Families 4 Peace Supporting Refugee Families in North London


Through our friend and long-term client, Jenny Noè-Nordberg, RETROUVIUS has been introduced to the fantastic work of Families 4 Peace, a London-based charity helping Ukrainian refugees re-start their lives in North London. Jenny, who has been visiting our London shop for many years and collaborated with Maria to incorporate reclaimed materials into her renovation, shared insights into her work with the charity. She emphasised how less glamorous items routinely removed during home renovations—such as small appliances, white goods, unwanted furniture, and TVs—are in dire need within the refugee community. These items are crucial for refugees creating homes for the first time while navigating tight budgets and the cost of living crisis.

In this blog post, we wanted to highlight the incredible work of Families 4 Peace and help signpost our readers to charities that can assist with the logistics of donating these much-needed items.

How did Families 4 Peace start?

“At its roots, our story started with two young boys who were assigned a school project to get involved in charity work. A little uninspired by the options available, the boys’ mothers said, ‘If you come up with an idea, we can look at ways to support you.’ It was at that point that the Ukrainian issue took on a life of its own, and the boys decided that was where they wanted to help. Early on, they started a homework club and free online tutoring for refugee students, as well as organising donations of sports kits and football boots for the Ukrainian hub at the O2. Since then, the charity has grown into an important support network for Ukrainian families and host families and I work alongside a fantastic board of trustees.

When the Ukrainian war started and families began arriving in London, what was Families 4 Peace able to offer?

“There was an enormous response from the British public to welcome Ukrainian families into their homes. We realised that they were dotted all over the community and needed help bringing everyone together—both host families and Ukrainians needed a way to connect and access support.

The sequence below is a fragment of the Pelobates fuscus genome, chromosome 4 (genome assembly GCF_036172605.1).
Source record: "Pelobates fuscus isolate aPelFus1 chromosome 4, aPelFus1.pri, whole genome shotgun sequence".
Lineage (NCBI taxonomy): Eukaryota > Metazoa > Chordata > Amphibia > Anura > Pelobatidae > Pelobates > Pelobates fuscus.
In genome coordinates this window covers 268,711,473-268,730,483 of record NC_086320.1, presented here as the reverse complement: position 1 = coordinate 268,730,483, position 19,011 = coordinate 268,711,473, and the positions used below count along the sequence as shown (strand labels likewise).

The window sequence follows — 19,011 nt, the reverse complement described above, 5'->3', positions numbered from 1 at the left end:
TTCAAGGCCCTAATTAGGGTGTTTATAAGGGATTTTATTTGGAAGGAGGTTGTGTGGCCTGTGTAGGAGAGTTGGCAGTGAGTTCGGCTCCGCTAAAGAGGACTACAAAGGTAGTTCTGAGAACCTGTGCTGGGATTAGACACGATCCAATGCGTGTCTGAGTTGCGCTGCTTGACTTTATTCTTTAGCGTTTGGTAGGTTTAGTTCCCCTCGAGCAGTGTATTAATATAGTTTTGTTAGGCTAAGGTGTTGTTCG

As well as providing access to information, we organise lots of events, activities and workshops. We want to help people connect with other Ukrainian families as well as integrate into the community.”

Tell us more about your community craft projects!

“We’ve organised lots of community craft activities over the past year. These projects are very popular, helping to alleviate social isolation and give people a sense of agency and purpose.

BT has an ‘adopt a kiosk’ program which is open to social enterprises and charities. We’re using them as a space for refugees to highlight their presence in the community. At the moment, we’re also working on a ‘yarn bomb’ of a local post box!

We also created a commemorative quilt, which will be shown at the Festival of Quilts in Birmingham this Summer. Over thirty Ukrainian families made squares to record their time in the UK.”


How has your relationship with your community changed?

“The silver lining of all this has been meeting incredible people. I’ve lived in London since 1997, and this project has opened up a new world of connections. Camden Council has been incredibly supportive, and we’ve had help from schools, libraries, and local businesses. It’s been brilliant for Ukrainians to feel welcomed and for locals to come together to support them. It’s life-affirming to see so many people eager to help.”

What has this experience taught you about the meaning of home?

“Home is less about bricks and mortar and more about feeling welcome, warm and safe. We hosted a family for 13 months and truly enjoyed sharing our home.”

What are some of the ways that people can support your work?

“Financial donations have been instrumental in allowing us to support families, and a contribution can be made at www.families4peace.co.uk/donate 

Donations of appliances and functional daily items are also extremely helpful to families who are really suffering due to the cost of living crisis. Many items that are routinely discarded through renovations… small appliances, white goods, TVs and furniture, are in desperate need.

Charitable organisations such as Life After Hummus and the Ukrainian Hub* at the O2 can help with the logistics of getting these items to the people that need them most. You can also reach out to Families 4 Peace for further help.

*For the Ukrainian Hub please contact Luydmila Hordiyevych on +380 50 370 0536 or at ludmilathebest@i.ua



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